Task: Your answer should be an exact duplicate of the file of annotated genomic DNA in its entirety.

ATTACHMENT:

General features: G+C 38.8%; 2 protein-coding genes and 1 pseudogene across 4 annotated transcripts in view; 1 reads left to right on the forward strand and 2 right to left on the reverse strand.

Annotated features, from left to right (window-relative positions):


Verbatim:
General features: G+C 38.8%; 2 protein-coding genes and 1 pseudogene across 4 annotated transcripts in view; 1 reads left to right on the forward strand and 2 right to left on the reverse strand.

Annotated features, from left to right (window-relative positions):